At Last The Stars Are Aligned!
This is day 5 of a 6-day stay with my friend who generously provides me room AND board so I can WRITE!!
(Later: Had to pack up my things and head home, on day 6. Sigh)
Home now. Unpacked. Settled back into the bosom of my wonderful family. Ahhh.
Have any of you read Robert Benchley or James Thurber? I’m trying to remember the name of an essay one of them wrote about sitting down to write, and finds himself, instead, cleaning his desk. Benchley wrote a funny piece about how he accomplishes so much—by doing those things he isn’t supposed to be doing. ("How to Get Things Done," from Chips Off the Old Benchley.) These remind me of my Week of Writing.
Volume 3 remains tucked up safely somewhere. But, many other activities were exceptionally well-attended to and much was accomplished! Here’s a partial list of all that I DID accomplish!
1. Read my email and usually responded. I can give myself an A+ for this every day! 2. Checked FB – A+ This could take all day. How many hours are “too much” of cute cats and dogs and Highland cattle? Or how many great music videos, especially my new favorite, The Quaker City String Band, are excessive? Think of the joy these bring!
3. YouTube videos – I was especially excellent at this. A++ Ask me anything “how to”-- making journals? Or junk journals? How about glue books? Even more fascinating, great hauls from the Dollar Tree! These are amazing! And don’t forget all those wonderful tips on how to use your scraps of paper and mailing envelopes and empty cereal boxes and empty business letter envelopes. I mean…WOW! Call me Recycling Roe-Baby!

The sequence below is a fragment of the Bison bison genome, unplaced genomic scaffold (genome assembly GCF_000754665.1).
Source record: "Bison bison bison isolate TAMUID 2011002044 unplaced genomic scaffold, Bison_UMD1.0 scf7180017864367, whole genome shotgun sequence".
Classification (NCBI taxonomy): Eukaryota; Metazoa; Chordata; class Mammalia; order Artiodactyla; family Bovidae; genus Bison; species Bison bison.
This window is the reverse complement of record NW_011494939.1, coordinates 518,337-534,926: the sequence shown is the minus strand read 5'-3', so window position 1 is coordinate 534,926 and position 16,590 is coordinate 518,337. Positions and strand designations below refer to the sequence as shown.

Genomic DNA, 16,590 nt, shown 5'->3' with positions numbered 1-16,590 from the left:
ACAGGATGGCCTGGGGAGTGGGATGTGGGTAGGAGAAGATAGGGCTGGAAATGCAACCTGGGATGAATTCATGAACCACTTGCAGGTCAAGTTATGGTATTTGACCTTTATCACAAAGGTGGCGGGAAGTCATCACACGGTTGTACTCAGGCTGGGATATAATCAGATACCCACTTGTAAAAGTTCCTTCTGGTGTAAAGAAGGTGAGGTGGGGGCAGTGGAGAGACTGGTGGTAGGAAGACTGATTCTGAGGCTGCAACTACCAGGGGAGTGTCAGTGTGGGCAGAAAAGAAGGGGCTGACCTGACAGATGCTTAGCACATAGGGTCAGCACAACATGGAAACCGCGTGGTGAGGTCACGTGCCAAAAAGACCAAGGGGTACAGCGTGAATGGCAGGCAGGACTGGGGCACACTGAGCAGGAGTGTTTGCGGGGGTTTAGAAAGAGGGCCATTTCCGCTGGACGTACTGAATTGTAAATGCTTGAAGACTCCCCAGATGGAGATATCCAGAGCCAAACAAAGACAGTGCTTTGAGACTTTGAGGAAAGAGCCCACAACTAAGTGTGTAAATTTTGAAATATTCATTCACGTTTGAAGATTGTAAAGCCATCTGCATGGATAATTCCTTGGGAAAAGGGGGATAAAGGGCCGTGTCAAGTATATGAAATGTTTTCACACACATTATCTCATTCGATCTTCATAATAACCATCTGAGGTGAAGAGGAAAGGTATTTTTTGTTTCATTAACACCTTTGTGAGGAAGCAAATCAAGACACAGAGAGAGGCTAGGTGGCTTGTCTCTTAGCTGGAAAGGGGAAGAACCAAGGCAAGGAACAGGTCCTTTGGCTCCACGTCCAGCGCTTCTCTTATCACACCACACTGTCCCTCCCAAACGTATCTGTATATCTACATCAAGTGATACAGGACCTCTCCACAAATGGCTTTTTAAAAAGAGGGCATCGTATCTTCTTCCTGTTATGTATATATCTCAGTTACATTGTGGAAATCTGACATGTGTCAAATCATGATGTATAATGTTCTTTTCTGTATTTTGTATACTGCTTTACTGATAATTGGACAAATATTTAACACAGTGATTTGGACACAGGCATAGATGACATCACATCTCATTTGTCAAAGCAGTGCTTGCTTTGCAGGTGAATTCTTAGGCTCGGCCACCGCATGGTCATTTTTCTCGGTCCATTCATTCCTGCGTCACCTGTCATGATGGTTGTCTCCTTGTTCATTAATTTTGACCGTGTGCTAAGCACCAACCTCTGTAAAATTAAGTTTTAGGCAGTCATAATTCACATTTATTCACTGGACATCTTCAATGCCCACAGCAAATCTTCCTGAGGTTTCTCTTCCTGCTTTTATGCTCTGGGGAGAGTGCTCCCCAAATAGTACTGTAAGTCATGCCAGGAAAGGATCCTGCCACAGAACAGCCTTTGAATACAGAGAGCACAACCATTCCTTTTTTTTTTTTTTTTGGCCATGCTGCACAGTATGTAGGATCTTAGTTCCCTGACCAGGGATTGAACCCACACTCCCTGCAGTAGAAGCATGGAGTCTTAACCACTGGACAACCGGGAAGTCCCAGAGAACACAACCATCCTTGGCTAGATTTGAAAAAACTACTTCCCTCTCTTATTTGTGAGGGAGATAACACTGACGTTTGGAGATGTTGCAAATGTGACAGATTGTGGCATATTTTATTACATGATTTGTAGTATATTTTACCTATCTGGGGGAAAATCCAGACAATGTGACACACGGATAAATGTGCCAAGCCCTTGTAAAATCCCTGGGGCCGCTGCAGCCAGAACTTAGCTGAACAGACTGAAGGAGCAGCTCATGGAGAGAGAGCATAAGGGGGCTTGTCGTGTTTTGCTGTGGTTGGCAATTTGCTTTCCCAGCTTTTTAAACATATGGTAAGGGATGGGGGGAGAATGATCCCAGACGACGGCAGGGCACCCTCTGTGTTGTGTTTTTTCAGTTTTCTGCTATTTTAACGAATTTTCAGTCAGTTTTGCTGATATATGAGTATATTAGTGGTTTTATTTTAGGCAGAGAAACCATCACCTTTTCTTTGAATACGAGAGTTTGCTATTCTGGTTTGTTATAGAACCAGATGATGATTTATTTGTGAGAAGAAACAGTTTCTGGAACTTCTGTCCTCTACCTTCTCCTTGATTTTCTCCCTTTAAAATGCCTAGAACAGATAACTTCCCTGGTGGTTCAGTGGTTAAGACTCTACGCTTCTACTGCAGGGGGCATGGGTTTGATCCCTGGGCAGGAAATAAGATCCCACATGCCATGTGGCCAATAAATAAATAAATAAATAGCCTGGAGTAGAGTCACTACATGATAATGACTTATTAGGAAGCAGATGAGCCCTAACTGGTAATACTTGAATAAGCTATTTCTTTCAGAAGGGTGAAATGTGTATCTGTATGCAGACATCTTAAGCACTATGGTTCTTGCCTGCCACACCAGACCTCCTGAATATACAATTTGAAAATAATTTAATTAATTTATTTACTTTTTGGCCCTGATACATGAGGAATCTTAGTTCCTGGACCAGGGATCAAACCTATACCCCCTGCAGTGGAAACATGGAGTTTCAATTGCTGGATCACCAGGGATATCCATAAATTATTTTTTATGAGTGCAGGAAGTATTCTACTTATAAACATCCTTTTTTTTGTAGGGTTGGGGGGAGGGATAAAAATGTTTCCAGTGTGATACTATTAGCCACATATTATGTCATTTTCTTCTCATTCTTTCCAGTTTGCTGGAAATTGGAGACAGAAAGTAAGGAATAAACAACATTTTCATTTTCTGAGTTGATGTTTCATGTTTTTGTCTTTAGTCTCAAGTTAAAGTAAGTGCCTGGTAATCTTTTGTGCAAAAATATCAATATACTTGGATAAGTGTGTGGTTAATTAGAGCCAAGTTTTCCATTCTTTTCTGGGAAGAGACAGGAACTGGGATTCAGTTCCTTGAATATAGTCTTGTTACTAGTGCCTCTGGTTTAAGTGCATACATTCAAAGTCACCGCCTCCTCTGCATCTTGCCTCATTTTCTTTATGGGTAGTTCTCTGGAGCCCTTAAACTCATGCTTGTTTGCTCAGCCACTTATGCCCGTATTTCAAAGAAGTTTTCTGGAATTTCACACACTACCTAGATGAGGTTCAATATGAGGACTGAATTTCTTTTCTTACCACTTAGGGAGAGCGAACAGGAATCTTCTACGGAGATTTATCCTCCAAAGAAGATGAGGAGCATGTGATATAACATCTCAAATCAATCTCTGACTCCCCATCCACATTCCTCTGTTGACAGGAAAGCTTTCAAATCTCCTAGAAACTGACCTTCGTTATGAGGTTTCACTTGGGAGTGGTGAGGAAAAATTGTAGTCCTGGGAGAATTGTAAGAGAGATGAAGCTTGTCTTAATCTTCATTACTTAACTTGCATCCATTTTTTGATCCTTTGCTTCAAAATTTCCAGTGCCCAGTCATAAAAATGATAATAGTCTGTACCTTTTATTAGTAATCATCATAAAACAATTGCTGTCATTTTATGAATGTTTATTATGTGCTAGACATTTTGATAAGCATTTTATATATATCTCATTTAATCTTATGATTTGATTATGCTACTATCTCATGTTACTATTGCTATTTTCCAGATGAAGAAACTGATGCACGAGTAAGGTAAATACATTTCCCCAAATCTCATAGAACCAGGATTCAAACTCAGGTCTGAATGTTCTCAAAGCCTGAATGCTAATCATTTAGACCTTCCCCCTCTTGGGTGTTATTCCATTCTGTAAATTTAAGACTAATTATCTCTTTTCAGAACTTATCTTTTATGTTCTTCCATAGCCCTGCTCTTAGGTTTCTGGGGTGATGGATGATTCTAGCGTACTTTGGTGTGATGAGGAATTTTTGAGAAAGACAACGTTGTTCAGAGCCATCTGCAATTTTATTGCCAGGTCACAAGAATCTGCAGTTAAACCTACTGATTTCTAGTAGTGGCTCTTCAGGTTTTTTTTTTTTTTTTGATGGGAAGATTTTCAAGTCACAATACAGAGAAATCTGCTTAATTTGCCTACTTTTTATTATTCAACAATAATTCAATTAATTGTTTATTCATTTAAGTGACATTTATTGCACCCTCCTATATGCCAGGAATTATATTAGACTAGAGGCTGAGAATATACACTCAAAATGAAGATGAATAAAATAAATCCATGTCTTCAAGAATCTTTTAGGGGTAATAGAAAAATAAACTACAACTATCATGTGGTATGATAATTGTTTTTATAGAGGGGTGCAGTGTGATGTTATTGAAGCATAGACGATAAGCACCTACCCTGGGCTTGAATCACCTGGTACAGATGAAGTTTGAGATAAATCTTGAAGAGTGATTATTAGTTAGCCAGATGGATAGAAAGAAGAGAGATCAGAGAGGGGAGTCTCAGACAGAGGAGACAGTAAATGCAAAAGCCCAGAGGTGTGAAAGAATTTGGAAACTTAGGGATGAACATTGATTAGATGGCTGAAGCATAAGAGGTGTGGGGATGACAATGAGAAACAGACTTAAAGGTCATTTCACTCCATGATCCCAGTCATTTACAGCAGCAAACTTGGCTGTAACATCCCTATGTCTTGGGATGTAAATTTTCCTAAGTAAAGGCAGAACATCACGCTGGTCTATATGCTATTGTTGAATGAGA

4. “Research” – (This is legit. Really.) ((Another A+)) I was trying to remember the exact spelling of a character’s name I used in that first ever original draft of this story, the character whose Irish Gaelic name means “speaker” and ALSO is an early version of my family name—Lowry.
This search led to tons of genealogical information on my family name “Lowry.” Whether or not it pertains to MY branch of the Lowry’s, the jury is still out. (I did find out why we are called “Scotch-Irish” which is an apt description of those great-great-great grandfolks who apparently emigrated and immigrated between Scotland and Ireland many times over the years.)